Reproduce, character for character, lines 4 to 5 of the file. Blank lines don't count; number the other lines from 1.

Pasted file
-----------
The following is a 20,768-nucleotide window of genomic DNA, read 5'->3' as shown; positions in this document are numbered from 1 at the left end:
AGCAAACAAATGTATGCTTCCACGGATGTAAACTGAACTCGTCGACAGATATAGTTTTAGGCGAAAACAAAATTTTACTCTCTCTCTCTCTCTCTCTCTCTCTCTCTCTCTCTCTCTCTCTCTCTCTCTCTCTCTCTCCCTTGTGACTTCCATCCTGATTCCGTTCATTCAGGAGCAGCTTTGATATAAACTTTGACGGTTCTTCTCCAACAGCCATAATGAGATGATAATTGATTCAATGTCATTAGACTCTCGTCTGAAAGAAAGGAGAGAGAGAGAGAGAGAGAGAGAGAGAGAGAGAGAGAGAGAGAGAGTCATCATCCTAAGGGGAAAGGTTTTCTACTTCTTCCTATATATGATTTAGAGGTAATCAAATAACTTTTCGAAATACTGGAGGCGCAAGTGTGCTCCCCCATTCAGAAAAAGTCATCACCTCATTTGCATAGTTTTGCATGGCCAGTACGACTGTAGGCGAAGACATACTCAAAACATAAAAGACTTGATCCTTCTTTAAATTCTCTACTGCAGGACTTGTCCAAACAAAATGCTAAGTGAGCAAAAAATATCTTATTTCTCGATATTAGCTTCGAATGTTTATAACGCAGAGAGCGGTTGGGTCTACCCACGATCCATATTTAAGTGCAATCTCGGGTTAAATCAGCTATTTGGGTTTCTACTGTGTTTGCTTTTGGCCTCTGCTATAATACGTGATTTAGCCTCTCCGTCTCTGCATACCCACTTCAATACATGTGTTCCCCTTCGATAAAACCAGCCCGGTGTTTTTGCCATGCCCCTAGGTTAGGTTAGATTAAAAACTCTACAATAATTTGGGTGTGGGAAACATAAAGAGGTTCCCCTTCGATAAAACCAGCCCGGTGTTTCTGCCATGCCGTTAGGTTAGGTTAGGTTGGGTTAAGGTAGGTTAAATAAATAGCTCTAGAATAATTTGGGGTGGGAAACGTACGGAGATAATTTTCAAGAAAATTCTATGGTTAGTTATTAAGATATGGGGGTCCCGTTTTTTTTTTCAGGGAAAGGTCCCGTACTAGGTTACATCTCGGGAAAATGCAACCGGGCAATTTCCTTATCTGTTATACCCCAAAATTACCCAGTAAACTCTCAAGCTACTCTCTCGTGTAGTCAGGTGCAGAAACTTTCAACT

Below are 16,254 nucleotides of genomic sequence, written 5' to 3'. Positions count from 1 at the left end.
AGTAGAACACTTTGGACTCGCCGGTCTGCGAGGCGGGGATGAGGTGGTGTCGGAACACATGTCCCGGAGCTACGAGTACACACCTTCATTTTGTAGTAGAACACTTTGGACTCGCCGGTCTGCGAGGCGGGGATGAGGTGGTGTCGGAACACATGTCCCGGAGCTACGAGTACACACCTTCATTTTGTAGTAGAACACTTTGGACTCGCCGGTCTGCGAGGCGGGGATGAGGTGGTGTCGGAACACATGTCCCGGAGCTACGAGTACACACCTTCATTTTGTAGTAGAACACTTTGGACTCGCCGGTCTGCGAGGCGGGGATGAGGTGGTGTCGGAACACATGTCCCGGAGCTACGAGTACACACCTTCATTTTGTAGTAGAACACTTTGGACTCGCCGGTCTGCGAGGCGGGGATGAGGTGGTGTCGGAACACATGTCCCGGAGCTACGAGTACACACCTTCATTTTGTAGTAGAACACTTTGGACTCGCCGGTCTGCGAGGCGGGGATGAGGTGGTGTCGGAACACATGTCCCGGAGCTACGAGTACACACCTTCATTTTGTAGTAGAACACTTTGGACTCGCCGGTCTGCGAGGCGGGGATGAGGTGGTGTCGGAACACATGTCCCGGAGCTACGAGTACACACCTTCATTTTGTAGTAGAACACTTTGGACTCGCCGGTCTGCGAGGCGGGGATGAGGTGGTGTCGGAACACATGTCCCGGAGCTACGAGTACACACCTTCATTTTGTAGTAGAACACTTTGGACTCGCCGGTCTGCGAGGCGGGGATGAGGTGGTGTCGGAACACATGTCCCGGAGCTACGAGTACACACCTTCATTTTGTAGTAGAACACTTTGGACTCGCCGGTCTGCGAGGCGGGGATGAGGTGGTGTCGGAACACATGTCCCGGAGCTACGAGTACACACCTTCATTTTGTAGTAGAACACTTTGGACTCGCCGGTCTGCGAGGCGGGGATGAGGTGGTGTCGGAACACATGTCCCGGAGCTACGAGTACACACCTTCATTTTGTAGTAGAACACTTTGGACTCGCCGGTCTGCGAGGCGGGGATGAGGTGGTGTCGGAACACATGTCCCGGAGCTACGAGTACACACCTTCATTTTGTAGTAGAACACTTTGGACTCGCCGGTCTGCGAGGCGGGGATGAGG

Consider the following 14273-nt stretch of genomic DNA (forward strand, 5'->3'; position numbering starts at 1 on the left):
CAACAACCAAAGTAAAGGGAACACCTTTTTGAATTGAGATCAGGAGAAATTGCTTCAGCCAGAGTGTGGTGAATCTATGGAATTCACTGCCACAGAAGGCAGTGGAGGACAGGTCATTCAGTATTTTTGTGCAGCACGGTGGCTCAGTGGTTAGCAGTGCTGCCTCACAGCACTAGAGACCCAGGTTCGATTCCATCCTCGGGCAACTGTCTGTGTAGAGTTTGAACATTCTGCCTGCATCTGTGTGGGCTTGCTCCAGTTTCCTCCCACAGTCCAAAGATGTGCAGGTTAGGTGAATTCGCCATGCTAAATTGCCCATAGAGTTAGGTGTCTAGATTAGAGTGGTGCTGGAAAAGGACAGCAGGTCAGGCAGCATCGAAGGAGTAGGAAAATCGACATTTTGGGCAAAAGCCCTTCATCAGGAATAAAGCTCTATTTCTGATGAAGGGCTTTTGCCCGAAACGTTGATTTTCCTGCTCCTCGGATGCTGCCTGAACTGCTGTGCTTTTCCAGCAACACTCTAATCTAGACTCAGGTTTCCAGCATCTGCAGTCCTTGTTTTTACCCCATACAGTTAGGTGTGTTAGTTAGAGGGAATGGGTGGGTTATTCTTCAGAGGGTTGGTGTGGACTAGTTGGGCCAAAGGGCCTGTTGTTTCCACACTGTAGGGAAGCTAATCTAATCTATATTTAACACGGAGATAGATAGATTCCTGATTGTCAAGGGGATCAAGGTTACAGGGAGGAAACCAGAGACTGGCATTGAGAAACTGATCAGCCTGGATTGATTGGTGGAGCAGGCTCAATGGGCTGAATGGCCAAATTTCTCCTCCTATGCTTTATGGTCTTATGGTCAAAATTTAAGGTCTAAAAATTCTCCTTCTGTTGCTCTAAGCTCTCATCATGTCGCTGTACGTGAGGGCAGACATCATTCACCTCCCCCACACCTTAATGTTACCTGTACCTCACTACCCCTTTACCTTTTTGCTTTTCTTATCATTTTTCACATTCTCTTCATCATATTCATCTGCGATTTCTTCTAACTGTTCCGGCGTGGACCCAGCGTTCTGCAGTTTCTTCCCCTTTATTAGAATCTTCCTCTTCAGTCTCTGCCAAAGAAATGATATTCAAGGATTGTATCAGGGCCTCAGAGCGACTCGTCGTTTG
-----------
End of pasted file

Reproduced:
AGTAGAACACTTTGGACTCGCCGGTCTGCGAGGCGGGGATGAGGTGGTGTCGGAACACATGTCCCGGAGCTACGAGTACACACCTTCATTTTGTAGTAGAACACTTTGGACTCGCCGGTCTGCGAGGCGGGGATGAGGTGGTGTCGGAACACATGTCCCGGAGCTACGAGTACACACCTTCATTTTGTAGTAGAACACTTTGGACTCGCCGGTCTGCGAGGCGGGGATGAGGTGGTGTCGGAACACATGTCCCGGAGCTACGAGTACACACCTTCATTTTGTAGTAGAACACTTTGGACTCGCCGGTCTGCGAGGCGGGGATGAGGTGGTGTCGGAACACATGTCCCGGAGCTACGAGTACACACCTTCATTTTGTAGTAGAACACTTTGGACTCGCCGGTCTGCGAGGCGGGGATGAGGTGGTGTCGGAACACATGTCCCGGAGCTACGAGTACACACCTTCATTTTGTAGTAGAACACTTTGGACTCGCCGGTCTGCGAGGCGGGGATGAGGTGGTGTCGGAACACATGTCCCGGAGCTACGAGTACACACCTTCATTTTGTAGTAGAACACTTTGGACTCGCCGGTCTGCGAGGCGGGGATGAGGTGGTGTCGGAACACATGTCCCGGAGCTACGAGTACACACCTTCATTTTGTAGTAGAACACTTTGGACTCGCCGGTCTGCGAGGCGGGGATGAGGTGGTGTCGGAACACATGTCCCGGAGCTACGAGTACACACCTTCATTTTGTAGTAGAACACTTTGGACTCGCCGGTCTGCGAGGCGGGGATGAGGTGGTGTCGGAACACATGTCCCGGAGCTACGAGTACACACCTTCATTTTGTAGTAGAACACTTTGGACTCGCCGGTCTGCGAGGCGGGGATGAGGTGGTGTCGGAACACATGTCCCGGAGCTACGAGTACACACCTTCATTTTGTAGTAGAACACTTTGGACTCGCCGGTCTGCGAGGCGGGGATGAGGTGGTGTCGGAACACATGTCCCGGAGCTACGAGTACACACCTTCATTTTGTAGTAGAACACTTTGGACTCGCCGGTCTGCGAGGCGGGGATGAGGTGGTGTCGGAACACATGTCCCGGAGCTACGAGTACACACCTTCATTTTGTAGTAGAACACTTTGGACTCGCCGGTCTGCGAGGCGGGGATGAGG

Consider the following 14273-nt stretch of genomic DNA (forward strand, 5'->3'; position numbering starts at 1 on the left):